August 7, 2009
The ADFGX cipher, and its later sibling the ADFGVX cipher, were field ciphers used by the German Army during the First World War. It is called ADFGX because those are the only letters that appear in the ciphertext, chosen to reduce operator error during Morse code transmission because they sound so different.
ADFGX is a fractionating transposition cipher invented by German Army Colonel Fritz Nebel in March 1918, and famously cryptanalyzed by French Army Lieutenant Georges Painvin in April 1918. The French version of the story is that Painvin broke the cipher in a single, sustained forty-eight hour session, reading a message that suggested where Ludendorff intended to attack, allowing the French to foil the attack and win the war; the German version differs, but the winners write the history.
ADFGX works in two phases. The first uses a 5×5 polybius square to represent the alphabet, with I and J combined:
A D F G X
A b t a l p
D d h o z k
F q f v s n
G g j c u x
X m r e w y
The plaintext message is converted to ciphertext by noting the row and column headers where each character is located; for instance:
P R O G R A M M I N G P R A X I S
AX XD DF GA XD AF XA XA GD FX GA AX XD AF GX GD FG
Then, the partially-enciphered message is subject to columnar transposition; the original German version of the cipher added nulls at the end of short columns, but we will eschew this method in favor of the normal columnar transposition. Cryptographically, this is a rather strong method, especially in the days when cryptanalysis was done without aid of computers, because the two ciphertext characters that represent a single plaintext character are split, or fractionated, from one another. Using the transposition keyword TULIP, the transposition worked like this:
T U L I P
3 4 1 0 2
A X X D D
F G A X D
A F X A X
A G D F X
G A A X X
D A F G X
G D F G
Then the columns are read off in order: DXAFXGGXAXDAFFDDXXXXAFAAGDGXGFGAAD.
Decipherment is the inverse operation.
There are two keys, the polybius square and the transposition. German doctrine called for the square to be changed weekly and the transposition key to be changed daily, and use of the ADFGX cipher was restricted to high-level communications only. Painvin attacked the cipher by comparing multiple messages with identical beginnings, from which he was able to work out the transposition matrix (he kept swapping columns until a frequency count of digrams had the same shape as German-army plain-text), then he solved the remaining monoalphabetic substitution cipher on digrams by frequency analysis. Though the cipher is no longer secure, the combination of fractionated substitution and transposition is still used as the basis of some modern ciphers, including DES.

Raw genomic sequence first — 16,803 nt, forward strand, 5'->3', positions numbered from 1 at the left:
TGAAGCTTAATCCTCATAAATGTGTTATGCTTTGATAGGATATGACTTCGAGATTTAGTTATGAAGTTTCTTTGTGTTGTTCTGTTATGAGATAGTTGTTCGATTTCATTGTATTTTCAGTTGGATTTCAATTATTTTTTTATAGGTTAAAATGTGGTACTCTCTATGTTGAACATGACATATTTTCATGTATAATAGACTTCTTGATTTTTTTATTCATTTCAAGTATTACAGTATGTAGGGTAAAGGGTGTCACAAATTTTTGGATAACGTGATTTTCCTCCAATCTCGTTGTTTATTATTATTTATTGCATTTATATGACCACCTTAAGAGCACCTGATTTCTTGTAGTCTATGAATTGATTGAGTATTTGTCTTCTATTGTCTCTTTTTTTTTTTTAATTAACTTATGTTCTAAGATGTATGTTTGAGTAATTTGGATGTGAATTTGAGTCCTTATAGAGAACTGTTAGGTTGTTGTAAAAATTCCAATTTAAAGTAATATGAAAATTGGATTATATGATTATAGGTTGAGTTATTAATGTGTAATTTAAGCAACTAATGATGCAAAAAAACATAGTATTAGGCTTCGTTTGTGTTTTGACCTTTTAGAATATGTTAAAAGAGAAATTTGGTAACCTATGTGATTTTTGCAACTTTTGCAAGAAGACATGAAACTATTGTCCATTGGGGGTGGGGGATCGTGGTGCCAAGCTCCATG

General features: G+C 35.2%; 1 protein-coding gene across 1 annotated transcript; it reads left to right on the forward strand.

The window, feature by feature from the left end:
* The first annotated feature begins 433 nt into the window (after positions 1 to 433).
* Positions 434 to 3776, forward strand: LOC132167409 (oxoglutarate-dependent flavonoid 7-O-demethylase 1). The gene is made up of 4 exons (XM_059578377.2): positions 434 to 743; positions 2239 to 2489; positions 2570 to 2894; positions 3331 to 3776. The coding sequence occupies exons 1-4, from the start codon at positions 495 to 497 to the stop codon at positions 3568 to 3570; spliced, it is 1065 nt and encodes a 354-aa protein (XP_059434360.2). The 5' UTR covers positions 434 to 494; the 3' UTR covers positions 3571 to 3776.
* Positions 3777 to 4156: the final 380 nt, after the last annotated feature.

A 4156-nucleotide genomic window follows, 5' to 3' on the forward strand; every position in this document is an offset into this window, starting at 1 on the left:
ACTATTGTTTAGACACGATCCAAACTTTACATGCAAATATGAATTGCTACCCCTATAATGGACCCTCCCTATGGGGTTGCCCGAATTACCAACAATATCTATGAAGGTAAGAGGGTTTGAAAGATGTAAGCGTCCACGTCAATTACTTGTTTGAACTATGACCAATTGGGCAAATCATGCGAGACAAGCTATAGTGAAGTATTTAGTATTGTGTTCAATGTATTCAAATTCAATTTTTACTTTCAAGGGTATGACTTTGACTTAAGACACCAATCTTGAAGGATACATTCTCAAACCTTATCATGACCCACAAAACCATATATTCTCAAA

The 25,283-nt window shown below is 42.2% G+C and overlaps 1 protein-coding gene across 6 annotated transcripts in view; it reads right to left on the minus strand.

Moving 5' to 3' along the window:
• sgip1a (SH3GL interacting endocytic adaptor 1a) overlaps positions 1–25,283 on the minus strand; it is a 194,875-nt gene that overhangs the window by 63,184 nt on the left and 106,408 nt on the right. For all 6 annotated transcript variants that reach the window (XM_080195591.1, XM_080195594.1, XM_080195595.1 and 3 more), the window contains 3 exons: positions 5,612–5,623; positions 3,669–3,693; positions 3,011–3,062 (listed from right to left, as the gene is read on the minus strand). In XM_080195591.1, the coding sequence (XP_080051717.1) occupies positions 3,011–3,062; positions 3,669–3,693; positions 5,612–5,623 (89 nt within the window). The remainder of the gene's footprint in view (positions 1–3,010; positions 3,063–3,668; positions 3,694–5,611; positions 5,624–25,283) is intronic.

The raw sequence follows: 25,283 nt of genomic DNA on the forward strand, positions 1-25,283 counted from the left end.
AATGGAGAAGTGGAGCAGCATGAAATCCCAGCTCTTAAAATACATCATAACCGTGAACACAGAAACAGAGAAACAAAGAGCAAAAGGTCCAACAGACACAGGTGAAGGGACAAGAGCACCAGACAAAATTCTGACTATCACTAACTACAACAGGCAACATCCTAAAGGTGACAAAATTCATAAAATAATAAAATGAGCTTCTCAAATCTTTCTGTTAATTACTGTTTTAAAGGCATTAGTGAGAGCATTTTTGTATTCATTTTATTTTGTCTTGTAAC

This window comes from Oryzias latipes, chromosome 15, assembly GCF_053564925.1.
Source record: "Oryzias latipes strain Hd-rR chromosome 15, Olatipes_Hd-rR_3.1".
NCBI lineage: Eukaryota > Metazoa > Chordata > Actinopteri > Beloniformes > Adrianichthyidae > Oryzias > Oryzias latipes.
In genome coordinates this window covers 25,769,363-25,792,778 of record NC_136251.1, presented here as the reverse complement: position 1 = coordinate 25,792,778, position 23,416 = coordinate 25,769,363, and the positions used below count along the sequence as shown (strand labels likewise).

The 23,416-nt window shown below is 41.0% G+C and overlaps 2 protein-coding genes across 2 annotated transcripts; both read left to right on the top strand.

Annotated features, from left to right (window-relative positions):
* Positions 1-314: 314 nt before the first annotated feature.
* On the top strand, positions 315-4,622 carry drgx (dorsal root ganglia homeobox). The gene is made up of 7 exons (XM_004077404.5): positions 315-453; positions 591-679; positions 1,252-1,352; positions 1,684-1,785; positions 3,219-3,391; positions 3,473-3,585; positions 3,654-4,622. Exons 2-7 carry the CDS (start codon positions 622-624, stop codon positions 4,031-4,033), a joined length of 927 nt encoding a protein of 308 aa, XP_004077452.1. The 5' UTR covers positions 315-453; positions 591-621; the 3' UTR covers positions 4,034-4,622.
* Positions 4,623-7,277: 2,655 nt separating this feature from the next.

Your task is to implement encryption and decryption of the ADFGX cipher. When you are finished, you are welcome to read or run a suggested solution, or to post your solution or discuss the exercise in the comments below.
With this exercise, we return to the original arrangement in which the solution appears on the same day as the exercise. Delaying the solution makes the blog harder to maintain, and confuses readers who don't know where to write their comments. Solutions that appeared in the last few weeks have been merged with their corresponding exercises; in particular, the solution to Lenstra's Algorithm that was promised for today has been posted along with the original exercise.
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